Initial outlay for a more energy efficient unit will translate into less cost over the life of the unit.
The 80+ gold psu's are worth it imo. Right now Super Flower, and FSP make gold units in the sub 700 W range that are good for systems with a lower power need. If you can get your hands on one of those I would recommend it. Rosewell sells rebranded Super FLower units here in the US. The Super Flower label might be easier to find in the UK, I am not very familiar with what is available across the pond.
This is a useful link, and i like the yearly costs table. However lets break that down a little.
80PLUS bronze PSU costs $105 per year to run
80PLUS Gold PSU costs $99 per year to run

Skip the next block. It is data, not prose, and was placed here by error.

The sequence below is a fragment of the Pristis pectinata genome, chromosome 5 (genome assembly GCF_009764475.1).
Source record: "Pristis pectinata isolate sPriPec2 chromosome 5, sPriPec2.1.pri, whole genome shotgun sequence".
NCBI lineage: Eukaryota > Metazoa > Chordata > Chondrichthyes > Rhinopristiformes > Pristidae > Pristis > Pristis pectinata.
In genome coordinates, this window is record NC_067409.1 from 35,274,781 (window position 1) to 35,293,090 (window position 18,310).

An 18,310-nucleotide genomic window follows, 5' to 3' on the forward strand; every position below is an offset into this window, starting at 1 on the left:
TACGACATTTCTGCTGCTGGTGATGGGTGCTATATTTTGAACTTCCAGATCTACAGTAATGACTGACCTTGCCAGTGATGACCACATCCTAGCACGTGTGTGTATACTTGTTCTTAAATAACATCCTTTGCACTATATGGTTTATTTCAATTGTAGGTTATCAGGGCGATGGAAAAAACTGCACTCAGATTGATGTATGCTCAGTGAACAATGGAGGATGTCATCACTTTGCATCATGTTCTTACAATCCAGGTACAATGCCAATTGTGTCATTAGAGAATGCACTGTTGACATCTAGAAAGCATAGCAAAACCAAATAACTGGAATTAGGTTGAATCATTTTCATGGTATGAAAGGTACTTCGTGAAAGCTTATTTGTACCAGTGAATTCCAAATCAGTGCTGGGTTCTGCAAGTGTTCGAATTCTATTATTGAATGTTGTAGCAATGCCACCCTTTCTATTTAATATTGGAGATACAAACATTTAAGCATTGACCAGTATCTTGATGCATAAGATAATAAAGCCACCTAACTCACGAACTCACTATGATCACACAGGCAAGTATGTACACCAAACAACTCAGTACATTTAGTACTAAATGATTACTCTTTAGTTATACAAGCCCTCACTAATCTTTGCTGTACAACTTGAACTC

That's based on 24 hours per day, 7 days a week, 365 days per year. Providing the user knows how to shut-down, or even put their computer into standby mode, you can easily half that figure.
So $6 per year saved, comes down to $3 per year saved, if even that much. Then take into account exchange rate, so $3 into £ is roughly £2. Spending £30 more on a PSU with a Gold rating, is going to take 15 years to justify that extra cost. And I HIGHLY doubt that the PSU will carry anywhere close to this sort of lifetime if the user even wanted it to.
EDIT: The above math was based on 100w Power draw, so if we triple it, and that's being really generous because it will likely use alot less than 300w 95% of the time, minimum 5years to justify the cost. Still I believe far beyond the reach of it being "worthwhile".
I would personally go for the antec dispite its lower wattage - the rails provide more power and its probably higher build quality (although Corsair PSUs are renowned for their amazing quality, the Builder series is their lower budget series)